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LARES System Enhances The Jay Pritzker Pavillion Millennium Park - ProSoundNetwork.com

LARES System Enhances The Jay Pritzker Pavillion Millennium Park

Chicago, IL (October 25, 2004)--On July 16, 2004, Chicago's Mayor Daley presided over the official opening of the Jay Pritzker Pavilion to a capacity audience exceeding 12,000 people. Located in downtown Chicago, The Pritzker Pavilion is the centerpiece of the 24-acre Millennium Park, as well as the new home for the Grant Park Symphony and Chorus. What makes the Pritzker Pavilion unique is the LARES system, which generates the reflected and reverberant energy that surrounds and envelops the listener in an indoor performance venue.
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Chicago, IL (October 25, 2004)--On July 16, 2004, Chicago's Mayor Daley presided over the official opening of the Jay Pritzker Pavilion to a capacity audience exceeding 12,000 people. Located in downtown Chicago, The Pritzker Pavilion is the centerpiece of the 24-acre Millennium Park, as well as the new home for the Grant Park Symphony and Chorus. What makes the Pritzker Pavilion unique is the LARES system, which generates the reflected and reverberant energy that surrounds and envelops the listener in an indoor performance venue.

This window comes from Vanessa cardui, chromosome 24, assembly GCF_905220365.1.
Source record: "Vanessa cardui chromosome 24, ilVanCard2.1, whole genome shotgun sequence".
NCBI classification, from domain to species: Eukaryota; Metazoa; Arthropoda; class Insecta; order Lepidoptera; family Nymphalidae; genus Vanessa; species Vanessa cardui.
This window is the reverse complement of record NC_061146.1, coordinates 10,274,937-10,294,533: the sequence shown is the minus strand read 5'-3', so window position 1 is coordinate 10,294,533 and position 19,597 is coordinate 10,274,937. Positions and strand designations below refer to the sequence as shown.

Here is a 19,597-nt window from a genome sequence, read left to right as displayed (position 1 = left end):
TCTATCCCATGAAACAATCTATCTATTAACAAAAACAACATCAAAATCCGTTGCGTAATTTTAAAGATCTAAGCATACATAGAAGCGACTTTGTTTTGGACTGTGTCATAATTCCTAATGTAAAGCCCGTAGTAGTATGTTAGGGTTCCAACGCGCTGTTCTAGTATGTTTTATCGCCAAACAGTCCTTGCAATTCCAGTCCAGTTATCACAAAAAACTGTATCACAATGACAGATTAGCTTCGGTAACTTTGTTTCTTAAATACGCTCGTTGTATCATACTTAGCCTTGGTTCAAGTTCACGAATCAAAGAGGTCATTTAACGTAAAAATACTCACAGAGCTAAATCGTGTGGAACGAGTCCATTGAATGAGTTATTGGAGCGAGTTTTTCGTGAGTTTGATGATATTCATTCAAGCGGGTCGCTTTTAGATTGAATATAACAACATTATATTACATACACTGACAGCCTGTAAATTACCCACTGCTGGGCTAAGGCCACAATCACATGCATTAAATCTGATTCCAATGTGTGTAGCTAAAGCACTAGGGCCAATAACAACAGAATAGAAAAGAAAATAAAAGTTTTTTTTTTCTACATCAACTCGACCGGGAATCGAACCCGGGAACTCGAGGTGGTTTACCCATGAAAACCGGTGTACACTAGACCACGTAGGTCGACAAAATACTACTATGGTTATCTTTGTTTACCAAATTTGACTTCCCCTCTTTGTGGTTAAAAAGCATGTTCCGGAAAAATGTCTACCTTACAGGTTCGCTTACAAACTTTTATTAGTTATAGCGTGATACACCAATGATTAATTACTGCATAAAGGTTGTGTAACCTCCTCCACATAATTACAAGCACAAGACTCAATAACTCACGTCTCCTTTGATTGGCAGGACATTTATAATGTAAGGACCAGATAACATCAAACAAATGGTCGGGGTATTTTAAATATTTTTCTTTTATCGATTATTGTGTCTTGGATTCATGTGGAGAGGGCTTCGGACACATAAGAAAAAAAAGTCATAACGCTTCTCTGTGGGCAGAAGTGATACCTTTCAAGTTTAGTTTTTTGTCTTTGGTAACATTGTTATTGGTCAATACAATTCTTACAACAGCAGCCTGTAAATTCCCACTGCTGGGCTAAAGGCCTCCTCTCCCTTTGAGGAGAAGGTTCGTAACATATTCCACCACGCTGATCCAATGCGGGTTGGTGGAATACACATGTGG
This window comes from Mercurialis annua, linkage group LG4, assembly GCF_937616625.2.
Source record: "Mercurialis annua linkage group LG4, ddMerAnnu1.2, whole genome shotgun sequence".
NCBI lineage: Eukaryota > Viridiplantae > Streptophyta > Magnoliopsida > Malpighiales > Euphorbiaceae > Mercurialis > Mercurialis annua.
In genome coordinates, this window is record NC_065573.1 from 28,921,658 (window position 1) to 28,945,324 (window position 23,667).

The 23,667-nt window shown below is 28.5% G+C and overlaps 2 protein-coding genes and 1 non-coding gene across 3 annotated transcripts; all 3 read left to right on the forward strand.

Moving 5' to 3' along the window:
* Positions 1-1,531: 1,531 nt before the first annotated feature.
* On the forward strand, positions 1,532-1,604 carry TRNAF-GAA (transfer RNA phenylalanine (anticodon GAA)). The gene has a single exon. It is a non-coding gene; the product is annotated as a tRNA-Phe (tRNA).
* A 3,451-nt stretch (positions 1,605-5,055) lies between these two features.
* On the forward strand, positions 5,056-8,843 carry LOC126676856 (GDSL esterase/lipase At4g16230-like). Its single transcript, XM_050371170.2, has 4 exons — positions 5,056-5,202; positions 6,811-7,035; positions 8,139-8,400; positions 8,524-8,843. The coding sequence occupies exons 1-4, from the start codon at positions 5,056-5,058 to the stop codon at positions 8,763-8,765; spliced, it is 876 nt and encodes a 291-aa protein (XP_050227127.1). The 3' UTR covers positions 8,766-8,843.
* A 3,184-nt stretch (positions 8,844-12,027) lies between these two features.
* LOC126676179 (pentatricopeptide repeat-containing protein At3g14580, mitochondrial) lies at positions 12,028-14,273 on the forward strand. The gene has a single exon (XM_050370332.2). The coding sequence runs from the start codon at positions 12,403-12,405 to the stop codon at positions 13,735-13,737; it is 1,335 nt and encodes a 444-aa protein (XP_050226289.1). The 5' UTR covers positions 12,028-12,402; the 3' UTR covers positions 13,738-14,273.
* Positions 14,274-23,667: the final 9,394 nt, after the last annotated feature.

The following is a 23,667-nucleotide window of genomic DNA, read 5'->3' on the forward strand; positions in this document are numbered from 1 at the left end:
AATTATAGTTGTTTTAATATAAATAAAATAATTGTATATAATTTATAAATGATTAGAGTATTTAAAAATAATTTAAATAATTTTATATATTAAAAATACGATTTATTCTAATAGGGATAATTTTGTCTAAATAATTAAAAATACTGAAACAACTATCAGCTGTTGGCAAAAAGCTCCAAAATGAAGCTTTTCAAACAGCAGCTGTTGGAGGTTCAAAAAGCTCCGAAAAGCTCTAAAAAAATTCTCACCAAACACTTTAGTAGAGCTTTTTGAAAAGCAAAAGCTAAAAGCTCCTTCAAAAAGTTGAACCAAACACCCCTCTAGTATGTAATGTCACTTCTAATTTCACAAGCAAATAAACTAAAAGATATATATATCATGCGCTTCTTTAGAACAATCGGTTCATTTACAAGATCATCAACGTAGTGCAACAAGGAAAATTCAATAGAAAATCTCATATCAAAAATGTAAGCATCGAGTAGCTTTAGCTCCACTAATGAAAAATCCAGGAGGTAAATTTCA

The LARES system enables all audience members throughout the Pavilion to experience the same warm, enveloping sound. This innovative system has received critical acclaim for its use in many halls, opera houses, and performing arts venues worldwide. It has also been used with great success for numerous outdoor festivals and permanent outdoor installations abroad.

The Pritzker Pavilion is the first outdoor Lares system permanently installed in the U.S., and its implementation is magnificent. Designed by architect Frank Gehry, the Pavilion employs a trellis for the primary purpose of suspending loudspeakers, both for Lares as well as sound reinforcement. The trellis enables these devices to be precisely placed and carefully oriented with no visual obstructions. In addition, it creates a visual canopy that unifies the fixed seating area with the lawn--"a virtual indoor theatre, for 4,000 listeners sitting in the pavilions fixed seats and the lawn crowd of up to 7,000 stretching more that a city block behind them," reported Wynne Delacoma, Classical Music Critic for Chicago Sun Times.

"I have never in my life heard sound projected so faithfully and beautifully over such a great distance," said Steve Robinson, senior vice president of WFMT Radio. "It was an ethereal experience," Robinson noted.

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